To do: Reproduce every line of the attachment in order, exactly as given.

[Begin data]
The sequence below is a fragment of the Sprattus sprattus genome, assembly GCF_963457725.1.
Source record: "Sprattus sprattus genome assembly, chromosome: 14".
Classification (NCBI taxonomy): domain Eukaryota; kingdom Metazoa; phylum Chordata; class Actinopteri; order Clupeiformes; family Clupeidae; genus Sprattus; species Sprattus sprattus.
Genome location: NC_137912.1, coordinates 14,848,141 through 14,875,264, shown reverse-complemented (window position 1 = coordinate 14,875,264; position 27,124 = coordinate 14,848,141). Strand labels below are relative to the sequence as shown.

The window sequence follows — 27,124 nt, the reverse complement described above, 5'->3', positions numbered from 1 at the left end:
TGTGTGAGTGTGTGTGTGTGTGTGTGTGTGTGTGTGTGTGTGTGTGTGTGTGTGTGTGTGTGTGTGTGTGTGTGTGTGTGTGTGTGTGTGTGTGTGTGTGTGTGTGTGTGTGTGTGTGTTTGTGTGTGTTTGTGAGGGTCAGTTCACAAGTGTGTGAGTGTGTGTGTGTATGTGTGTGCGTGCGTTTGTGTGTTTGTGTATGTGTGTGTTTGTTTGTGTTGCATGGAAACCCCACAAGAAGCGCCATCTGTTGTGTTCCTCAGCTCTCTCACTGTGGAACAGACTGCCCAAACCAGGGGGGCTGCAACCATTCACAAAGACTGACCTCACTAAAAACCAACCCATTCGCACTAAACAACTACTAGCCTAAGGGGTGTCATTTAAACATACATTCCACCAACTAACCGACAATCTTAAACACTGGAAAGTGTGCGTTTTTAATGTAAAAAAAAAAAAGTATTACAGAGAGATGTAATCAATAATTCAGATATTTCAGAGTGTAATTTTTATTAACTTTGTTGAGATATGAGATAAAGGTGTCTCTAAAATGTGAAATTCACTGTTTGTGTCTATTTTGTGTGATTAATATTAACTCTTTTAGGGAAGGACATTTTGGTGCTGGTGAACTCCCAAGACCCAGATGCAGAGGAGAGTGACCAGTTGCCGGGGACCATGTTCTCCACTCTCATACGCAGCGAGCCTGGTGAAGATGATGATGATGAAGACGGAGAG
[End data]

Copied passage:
The sequence below is a fragment of the Sprattus sprattus genome, assembly GCF_963457725.1.
Source record: "Sprattus sprattus genome assembly, chromosome: 14".
Classification (NCBI taxonomy): domain Eukaryota; kingdom Metazoa; phylum Chordata; class Actinopteri; order Clupeiformes; family Clupeidae; genus Sprattus; species Sprattus sprattus.
Genome location: NC_137912.1, coordinates 14,848,141 through 14,875,264, shown reverse-complemented (window position 1 = coordinate 14,875,264; position 27,124 = coordinate 14,848,141). Strand labels below are relative to the sequence as shown.

The window sequence follows — 27,124 nt, the reverse complement described above, 5'->3', positions numbered from 1 at the left end:
TGTGTGAGTGTGTGTGTGTGTGTGTGTGTGTGTGTGTGTGTGTGTGTGTGTGTGTGTGTGTGTGTGTGTGTGTGTGTGTGTGTGTGTGTGTGTGTGTGTGTGTGTGTGTGTGTGTGTGTTTGTGTGTGTTTGTGAGGGTCAGTTCACAAGTGTGTGAGTGTGTGTGTGTATGTGTGTGCGTGCGTTTGTGTGTTTGTGTATGTGTGTGTTTGTTTGTGTTGCATGGAAACCCCACAAGAAGCGCCATCTGTTGTGTTCCTCAGCTCTCTCACTGTGGAACAGACTGCCCAAACCAGGGGGGCTGCAACCATTCACAAAGACTGACCTCACTAAAAACCAACCCATTCGCACTAAACAACTACTAGCCTAAGGGGTGTCATTTAAACATACATTCCACCAACTAACCGACAATCTTAAACACTGGAAAGTGTGCGTTTTTAATGTAAAAAAAAAAAAGTATTACAGAGAGATGTAATCAATAATTCAGATATTTCAGAGTGTAATTTTTATTAACTTTGTTGAGATATGAGATAAAGGTGTCTCTAAAATGTGAAATTCACTGTTTGTGTCTATTTTGTGTGATTAATATTAACTCTTTTAGGGAAGGACATTTTGGTGCTGGTGAACTCCCAAGACCCAGATGCAGAGGAGAGTGACCAGTTGCCGGGGACCATGTTCTCCACTCTCATACGCAGCGAGCCTGGTGAAGATGATGATGATGAAGACGGAGAG